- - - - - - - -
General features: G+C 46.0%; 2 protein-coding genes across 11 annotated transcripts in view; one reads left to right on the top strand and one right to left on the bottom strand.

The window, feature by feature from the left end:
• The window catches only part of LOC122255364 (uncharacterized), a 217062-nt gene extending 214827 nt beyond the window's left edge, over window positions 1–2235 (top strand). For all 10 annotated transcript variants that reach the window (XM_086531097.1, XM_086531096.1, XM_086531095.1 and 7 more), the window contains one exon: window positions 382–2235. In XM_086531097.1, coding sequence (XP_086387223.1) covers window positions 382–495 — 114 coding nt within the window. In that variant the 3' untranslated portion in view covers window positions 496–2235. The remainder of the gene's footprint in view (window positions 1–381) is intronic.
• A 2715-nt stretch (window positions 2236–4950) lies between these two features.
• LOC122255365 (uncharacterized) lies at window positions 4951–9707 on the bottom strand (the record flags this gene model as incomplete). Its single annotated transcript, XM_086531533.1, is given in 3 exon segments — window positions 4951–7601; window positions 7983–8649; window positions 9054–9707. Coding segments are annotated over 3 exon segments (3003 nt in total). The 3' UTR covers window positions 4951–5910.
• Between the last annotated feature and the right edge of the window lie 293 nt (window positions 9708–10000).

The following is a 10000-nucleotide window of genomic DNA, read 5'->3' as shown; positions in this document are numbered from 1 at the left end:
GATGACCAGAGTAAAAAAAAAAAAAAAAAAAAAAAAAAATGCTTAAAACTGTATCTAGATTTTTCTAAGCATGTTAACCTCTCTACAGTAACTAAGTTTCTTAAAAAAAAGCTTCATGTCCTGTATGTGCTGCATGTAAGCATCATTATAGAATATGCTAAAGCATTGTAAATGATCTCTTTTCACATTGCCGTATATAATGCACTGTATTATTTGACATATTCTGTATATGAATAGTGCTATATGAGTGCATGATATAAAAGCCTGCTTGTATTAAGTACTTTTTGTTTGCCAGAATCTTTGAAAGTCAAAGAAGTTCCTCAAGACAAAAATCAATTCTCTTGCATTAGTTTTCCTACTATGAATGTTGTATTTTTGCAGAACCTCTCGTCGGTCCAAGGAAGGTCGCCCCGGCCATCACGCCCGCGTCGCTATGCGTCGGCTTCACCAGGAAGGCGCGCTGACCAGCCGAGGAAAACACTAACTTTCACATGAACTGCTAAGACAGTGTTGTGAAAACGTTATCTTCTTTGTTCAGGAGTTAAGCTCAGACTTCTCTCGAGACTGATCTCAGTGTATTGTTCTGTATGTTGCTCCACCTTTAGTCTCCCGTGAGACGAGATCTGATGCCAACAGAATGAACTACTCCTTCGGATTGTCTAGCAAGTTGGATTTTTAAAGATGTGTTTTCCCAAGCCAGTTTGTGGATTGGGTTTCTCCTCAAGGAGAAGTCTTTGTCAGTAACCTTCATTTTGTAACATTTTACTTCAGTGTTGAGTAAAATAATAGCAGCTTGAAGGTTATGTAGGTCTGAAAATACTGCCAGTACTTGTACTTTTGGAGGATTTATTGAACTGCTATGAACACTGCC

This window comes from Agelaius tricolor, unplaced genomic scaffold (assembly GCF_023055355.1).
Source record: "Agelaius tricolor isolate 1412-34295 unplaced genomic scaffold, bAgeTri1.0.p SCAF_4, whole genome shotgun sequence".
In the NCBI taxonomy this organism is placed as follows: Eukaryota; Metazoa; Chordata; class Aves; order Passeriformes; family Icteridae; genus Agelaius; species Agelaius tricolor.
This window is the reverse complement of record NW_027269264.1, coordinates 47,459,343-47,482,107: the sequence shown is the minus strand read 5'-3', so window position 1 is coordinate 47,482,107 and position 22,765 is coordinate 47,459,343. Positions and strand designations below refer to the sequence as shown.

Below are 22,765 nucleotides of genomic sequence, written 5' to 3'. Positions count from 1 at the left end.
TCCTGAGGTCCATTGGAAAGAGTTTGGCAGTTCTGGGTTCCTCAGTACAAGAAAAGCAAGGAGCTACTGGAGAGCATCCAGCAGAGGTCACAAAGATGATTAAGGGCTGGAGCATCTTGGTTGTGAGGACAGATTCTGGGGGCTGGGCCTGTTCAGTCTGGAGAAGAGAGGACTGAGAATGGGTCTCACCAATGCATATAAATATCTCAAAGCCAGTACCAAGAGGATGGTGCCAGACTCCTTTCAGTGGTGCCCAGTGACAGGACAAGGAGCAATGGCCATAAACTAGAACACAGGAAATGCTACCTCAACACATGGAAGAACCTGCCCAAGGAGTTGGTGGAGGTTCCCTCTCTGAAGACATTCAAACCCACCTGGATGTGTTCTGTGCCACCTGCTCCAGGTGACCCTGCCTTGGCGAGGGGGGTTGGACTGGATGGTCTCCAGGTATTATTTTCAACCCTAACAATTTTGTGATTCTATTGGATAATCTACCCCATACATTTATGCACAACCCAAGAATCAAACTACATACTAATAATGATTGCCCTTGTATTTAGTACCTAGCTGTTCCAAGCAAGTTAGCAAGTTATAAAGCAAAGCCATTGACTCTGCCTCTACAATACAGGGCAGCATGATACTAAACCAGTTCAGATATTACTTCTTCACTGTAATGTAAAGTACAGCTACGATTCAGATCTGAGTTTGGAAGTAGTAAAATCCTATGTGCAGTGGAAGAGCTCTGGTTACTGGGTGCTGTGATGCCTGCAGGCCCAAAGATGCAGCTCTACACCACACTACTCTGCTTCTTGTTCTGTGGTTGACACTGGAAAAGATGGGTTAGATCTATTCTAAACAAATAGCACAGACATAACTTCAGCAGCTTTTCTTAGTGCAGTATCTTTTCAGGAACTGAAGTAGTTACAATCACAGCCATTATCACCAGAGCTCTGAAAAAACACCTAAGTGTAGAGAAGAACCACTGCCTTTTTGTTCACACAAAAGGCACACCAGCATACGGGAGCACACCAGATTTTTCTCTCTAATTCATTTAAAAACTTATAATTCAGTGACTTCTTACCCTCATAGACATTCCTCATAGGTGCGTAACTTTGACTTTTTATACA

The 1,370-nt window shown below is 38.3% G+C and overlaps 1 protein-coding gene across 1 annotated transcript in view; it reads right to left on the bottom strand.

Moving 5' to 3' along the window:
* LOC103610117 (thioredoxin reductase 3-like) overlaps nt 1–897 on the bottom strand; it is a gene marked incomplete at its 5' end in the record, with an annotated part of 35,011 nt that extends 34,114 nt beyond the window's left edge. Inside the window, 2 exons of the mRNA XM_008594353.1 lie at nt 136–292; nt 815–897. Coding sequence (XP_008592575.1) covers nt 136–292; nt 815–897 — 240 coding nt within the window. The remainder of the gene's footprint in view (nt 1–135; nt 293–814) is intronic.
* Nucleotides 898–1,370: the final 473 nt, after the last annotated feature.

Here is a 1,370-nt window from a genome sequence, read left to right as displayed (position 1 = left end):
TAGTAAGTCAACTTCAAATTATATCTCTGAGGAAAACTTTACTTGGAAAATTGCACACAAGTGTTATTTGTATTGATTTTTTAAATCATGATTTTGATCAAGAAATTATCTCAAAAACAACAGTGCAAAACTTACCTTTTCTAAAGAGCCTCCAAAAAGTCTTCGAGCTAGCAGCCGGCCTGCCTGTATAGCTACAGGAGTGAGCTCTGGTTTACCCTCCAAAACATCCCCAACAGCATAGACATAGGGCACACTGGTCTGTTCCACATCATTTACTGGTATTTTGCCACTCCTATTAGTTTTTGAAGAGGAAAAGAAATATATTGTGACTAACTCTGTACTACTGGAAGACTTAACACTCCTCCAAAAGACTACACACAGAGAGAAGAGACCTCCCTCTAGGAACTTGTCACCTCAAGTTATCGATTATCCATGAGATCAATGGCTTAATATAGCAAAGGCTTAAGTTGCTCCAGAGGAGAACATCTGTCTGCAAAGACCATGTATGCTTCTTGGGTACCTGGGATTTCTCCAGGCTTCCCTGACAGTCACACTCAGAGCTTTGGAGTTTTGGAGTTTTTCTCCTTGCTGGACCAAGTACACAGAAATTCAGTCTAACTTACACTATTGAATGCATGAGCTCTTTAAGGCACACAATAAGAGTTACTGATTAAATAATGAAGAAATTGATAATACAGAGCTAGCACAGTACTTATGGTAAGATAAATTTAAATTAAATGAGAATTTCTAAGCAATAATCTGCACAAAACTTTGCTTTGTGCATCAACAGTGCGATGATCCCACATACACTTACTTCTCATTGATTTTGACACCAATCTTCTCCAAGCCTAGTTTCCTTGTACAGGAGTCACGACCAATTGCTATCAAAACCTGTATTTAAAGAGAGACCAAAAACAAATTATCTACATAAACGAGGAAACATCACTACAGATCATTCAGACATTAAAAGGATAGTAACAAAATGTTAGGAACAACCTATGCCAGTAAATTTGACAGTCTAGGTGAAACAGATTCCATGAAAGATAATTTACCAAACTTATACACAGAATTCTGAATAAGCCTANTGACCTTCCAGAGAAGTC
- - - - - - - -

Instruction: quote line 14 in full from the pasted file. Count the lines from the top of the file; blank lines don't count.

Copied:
TCCTGAGGTCCATTGGAAAGAGTTTGGCAGTTCTGGGTTCCTCAGTACAAGAAAAGCAAGGAGCTACTGGAGAGCATCCAGCAGAGGTCACAAAGATGATTAAGGGCTGGAGCATCTTGGTTGTGAGGACAGATTCTGGGGGCTGGGCCTGTTCAGTCTGGAGAAGAGAGGACTGAGAATGGGTCTCACCAATGCATATAAATATCTCAAAGCCAGTACCAAGAGGATGGTGCCAGACTCCTTTCAGTGGTGCCCAGTGACAGGACAAGGAGCAATGGCCATAAACTAGAACACAGGAAATGCTACCTCAACACATGGAAGAACCTGCCCAAGGAGTTGGTGGAGGTTCCCTCTCTGAAGACATTCAAACCCACCTGGATGTGTTCTGTGCCACCTGCTCCAGGTGACCCTGCCTTGGCGAGGGGGGTTGGACTGGATGGTCTCCAGGTATTATTTTCAACCCTAACAATTTTGTGATTCTATTGGATAATCTACCCCATACATTTATGCACAACCCAAGAATCAAACTACATACTAATAATGATTGCCCTTGTATTTAGTACCTAGCTGTTCCAAGCAAGTTAGCAAGTTATAAAGCAAAGCCATTGACTCTGCCTCTACAATACAGGGCAGCATGATACTAAACCAGTTCAGATATTACTTCTTCACTGTAATGTAAAGTACAGCTACGATTCAGATCTGAGTTTGGAAGTAGTAAAATCCTATGTGCAGTGGAAGAGCTCTGGTTACTGGGTGCTGTGATGCCTGCAGGCCCAAAGATGCAGCTCTACACCACACTACTCTGCTTCTTGTTCTGTGGTTGACACTGGAAAAGATGGGTTAGATCTATTCTAAACAAATAGCACAGACATAACTTCAGCAGCTTTTCTTAGTGCAGTATCTTTTCAGGAACTGAAGTAGTTACAATCACAGCCATTATCACCAGAGCTCTGAAAAAACACCTAAGTGTAGAGAAGAACCACTGCCTTTTTGTTCACACAAAAGGCACACCAGCATACGGGAGCACACCAGATTTTTCTCTCTAATTCATTTAAAAACTTATAATTCAGTGACTTCTTACCCTCATAGACATTCCTCATAGGTGCGTAACTTTGACTTTTTATACA